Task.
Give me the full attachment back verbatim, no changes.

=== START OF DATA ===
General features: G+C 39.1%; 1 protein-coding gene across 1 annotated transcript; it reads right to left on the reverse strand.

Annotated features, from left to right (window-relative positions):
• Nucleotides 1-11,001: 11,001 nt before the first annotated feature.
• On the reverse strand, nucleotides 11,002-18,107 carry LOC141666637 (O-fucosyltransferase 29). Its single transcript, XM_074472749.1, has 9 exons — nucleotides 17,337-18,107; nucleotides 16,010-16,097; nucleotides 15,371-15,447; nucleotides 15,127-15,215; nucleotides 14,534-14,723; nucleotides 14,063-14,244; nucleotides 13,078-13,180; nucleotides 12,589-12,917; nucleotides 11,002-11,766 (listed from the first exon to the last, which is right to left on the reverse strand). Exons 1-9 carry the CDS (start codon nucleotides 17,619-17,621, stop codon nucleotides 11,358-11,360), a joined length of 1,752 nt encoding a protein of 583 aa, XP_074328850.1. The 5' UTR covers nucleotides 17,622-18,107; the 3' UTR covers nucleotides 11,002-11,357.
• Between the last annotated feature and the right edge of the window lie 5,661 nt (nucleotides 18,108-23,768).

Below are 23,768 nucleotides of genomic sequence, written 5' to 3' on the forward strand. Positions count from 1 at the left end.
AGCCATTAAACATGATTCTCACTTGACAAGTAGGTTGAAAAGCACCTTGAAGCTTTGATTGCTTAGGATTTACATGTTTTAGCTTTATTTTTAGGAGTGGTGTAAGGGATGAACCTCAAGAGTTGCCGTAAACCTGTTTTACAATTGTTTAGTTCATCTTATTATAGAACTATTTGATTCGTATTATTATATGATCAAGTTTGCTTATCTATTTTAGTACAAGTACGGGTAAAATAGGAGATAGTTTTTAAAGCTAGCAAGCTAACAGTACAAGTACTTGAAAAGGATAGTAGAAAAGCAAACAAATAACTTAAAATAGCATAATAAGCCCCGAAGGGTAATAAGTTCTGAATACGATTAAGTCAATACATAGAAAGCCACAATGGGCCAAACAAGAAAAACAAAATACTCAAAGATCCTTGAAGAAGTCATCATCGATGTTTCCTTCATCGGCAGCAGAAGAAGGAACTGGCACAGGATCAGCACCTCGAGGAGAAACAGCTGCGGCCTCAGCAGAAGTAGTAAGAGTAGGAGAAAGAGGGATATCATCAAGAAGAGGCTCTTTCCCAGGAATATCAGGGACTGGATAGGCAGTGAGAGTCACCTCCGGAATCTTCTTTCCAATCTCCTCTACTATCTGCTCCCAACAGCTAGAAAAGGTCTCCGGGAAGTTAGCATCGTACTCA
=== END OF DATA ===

General features: G+C 39.1%; 1 protein-coding gene across 1 annotated transcript; it reads right to left on the reverse strand.

Annotated features, from left to right (window-relative positions):
• Nucleotides 1-11,001: 11,001 nt before the first annotated feature.
• On the reverse strand, nucleotides 11,002-18,107 carry LOC141666637 (O-fucosyltransferase 29). Its single transcript, XM_074472749.1, has 9 exons — nucleotides 17,337-18,107; nucleotides 16,010-16,097; nucleotides 15,371-15,447; nucleotides 15,127-15,215; nucleotides 14,534-14,723; nucleotides 14,063-14,244; nucleotides 13,078-13,180; nucleotides 12,589-12,917; nucleotides 11,002-11,766 (listed from the first exon to the last, which is right to left on the reverse strand). Exons 1-9 carry the CDS (start codon nucleotides 17,619-17,621, stop codon nucleotides 11,358-11,360), a joined length of 1,752 nt encoding a protein of 583 aa, XP_074328850.1. The 5' UTR covers nucleotides 17,622-18,107; the 3' UTR covers nucleotides 11,002-11,357.
• Between the last annotated feature and the right edge of the window lie 5,661 nt (nucleotides 18,108-23,768).

Below are 23,768 nucleotides of genomic sequence, written 5' to 3' on the forward strand. Positions count from 1 at the left end.
AGCCATTAAACATGATTCTCACTTGACAAGTAGGTTGAAAAGCACCTTGAAGCTTTGATTGCTTAGGATTTACATGTTTTAGCTTTATTTTTAGGAGTGGTGTAAGGGATGAACCTCAAGAGTTGCCGTAAACCTGTTTTACAATTGTTTAGTTCATCTTATTATAGAACTATTTGATTCGTATTATTATATGATCAAGTTTGCTTATCTATTTTAGTACAAGTACGGGTAAAATAGGAGATAGTTTTTAAAGCTAGCAAGCTAACAGTACAAGTACTTGAAAAGGATAGTAGAAAAGCAAACAAATAACTTAAAATAGCATAATAAGCCCCGAAGGGTAATAAGTTCTGAATACGATTAAGTCAATACATAGAAAGCCACAATGGGCCAAACAAGAAAAACAAAATACTCAAAGATCCTTGAAGAAGTCATCATCGATGTTTCCTTCATCGGCAGCAGAAGAAGGAACTGGCACAGGATCAGCACCTCGAGGAGAAACAGCTGCGGCCTCAGCAGAAGTAGTAAGAGTAGGAGAAAGAGGGATATCATCAAGAAGAGGCTCTTTCCCAGGAATATCAGGGACTGGATAGGCAGTGAGAGTCACCTCCGGAATCTTCTTTCCAATCTCCTCTACTATCTGCTCCCAACAGCTAGAAAAGGTCTCCGGGAAGTTAGCATCGTACTCA